POLITICAL WIRE’S HEADLINES – 3/2
Tennessee’s legislature is considering a bill that would make it a felony to practice some forms of Shariah law, “the most severe measure yet put forth by a national movement whose members believe extremist Muslims want Shariah to supersede the Constitution,” the AP reports.
“The bill — drawn up by conservatives with ties to opponents of a planned Islamic center two blocks from New York City’s ground zero and efforts to expand a mosque 30 miles southeast of Nashville — would face steep constitutional hurdles if enacted … Muslim groups fear the measure would outlaw central tenets of Islam, such as praying five times a day toward Mecca, abstaining from alcohol or fasting for Ramadan.”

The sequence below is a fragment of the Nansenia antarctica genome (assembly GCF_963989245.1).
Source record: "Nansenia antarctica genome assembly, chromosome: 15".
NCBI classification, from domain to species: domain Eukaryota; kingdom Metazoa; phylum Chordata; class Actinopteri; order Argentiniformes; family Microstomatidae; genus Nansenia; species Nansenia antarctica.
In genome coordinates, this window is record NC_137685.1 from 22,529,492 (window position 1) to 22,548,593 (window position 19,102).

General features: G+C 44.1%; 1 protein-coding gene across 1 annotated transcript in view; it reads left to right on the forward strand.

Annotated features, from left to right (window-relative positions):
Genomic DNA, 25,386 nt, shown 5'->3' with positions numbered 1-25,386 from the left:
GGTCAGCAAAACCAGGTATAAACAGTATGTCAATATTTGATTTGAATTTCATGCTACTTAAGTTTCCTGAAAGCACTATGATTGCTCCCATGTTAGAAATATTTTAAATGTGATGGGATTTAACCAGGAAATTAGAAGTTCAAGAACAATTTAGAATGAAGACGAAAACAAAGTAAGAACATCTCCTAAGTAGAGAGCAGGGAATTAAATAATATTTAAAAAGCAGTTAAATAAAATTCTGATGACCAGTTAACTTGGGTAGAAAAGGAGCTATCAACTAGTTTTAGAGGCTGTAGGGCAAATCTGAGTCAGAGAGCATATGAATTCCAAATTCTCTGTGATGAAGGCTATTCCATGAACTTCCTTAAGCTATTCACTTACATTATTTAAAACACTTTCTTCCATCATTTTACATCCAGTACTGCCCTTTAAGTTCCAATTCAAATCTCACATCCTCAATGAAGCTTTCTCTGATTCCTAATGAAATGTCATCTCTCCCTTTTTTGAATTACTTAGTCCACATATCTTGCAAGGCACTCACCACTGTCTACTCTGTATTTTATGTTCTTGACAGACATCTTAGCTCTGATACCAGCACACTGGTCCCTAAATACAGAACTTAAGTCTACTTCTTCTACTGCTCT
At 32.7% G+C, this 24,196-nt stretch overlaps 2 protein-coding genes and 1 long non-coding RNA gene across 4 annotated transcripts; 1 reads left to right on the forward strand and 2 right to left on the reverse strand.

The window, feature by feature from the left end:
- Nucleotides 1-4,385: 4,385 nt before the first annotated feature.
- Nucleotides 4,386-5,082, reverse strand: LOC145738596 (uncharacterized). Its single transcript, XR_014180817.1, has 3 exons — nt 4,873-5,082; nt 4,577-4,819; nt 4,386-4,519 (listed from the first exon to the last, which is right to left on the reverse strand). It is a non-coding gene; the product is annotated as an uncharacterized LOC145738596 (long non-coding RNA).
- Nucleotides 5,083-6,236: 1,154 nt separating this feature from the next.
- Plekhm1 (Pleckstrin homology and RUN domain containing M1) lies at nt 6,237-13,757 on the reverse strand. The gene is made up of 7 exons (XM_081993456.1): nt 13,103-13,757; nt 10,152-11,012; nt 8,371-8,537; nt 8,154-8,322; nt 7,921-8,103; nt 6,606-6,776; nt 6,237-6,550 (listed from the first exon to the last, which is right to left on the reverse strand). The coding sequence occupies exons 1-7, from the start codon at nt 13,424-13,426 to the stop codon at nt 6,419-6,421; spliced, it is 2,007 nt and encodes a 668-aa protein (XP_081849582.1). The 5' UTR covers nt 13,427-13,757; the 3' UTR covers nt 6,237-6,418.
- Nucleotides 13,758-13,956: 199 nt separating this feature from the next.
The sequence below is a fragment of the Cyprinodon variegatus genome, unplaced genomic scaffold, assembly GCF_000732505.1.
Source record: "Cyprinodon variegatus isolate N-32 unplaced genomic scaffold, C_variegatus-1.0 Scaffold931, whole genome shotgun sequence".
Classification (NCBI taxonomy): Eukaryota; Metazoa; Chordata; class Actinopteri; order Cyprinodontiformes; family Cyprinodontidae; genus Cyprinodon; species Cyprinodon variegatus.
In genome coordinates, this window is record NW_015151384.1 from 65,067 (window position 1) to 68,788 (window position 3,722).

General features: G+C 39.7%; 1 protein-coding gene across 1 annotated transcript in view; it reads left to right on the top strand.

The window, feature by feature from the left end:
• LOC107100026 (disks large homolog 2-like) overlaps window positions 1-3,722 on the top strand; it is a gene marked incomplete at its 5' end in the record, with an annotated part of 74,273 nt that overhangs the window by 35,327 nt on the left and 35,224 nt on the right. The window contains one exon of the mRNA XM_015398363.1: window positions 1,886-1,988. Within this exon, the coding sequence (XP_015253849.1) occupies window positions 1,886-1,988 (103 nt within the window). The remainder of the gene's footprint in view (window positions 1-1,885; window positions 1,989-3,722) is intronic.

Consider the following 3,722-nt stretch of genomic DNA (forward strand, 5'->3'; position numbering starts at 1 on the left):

Said Huckabee: “One thing that I do know is his having grown up in Kenya, his view of the Brits, for example, very different than the average American.”
However, Huckabee did say he believes Obama was born in the United States “because I know the Clintons well, and believe me they had lots of investigators out on him, and I’m convinced if there was anything they could have found on that they would have found it, and I promise they would have used it.”
Update: A spokesman says Huckabee misspoke and meant to say the president grew up in Indonesia.
Update II: Aaron Blake: “Huck’s Kenya slip-up would make more sense if he didn’t repeat it and then talk about the Mau-Mau Rebellion (an actual Kenyan event).”
“A fetus has been scheduled as a legislative witness in Ohio on a unique bill that proposes outlawing abortions after the first heartbeat can be medically detected,” theAP reports.
Former Sen. Chris Dodd (D-CT) was chosen as the next head of the Motion Picture Association of America, the chief lobbying organization for Hollywood, reports The Wrap.
The New York Times runs a fantastic review of Jeff Greenfield’s Then Everything Changed: Stunning Alternate Histories of American Politics: JFK, RFK, Carter, Ford, Reagan.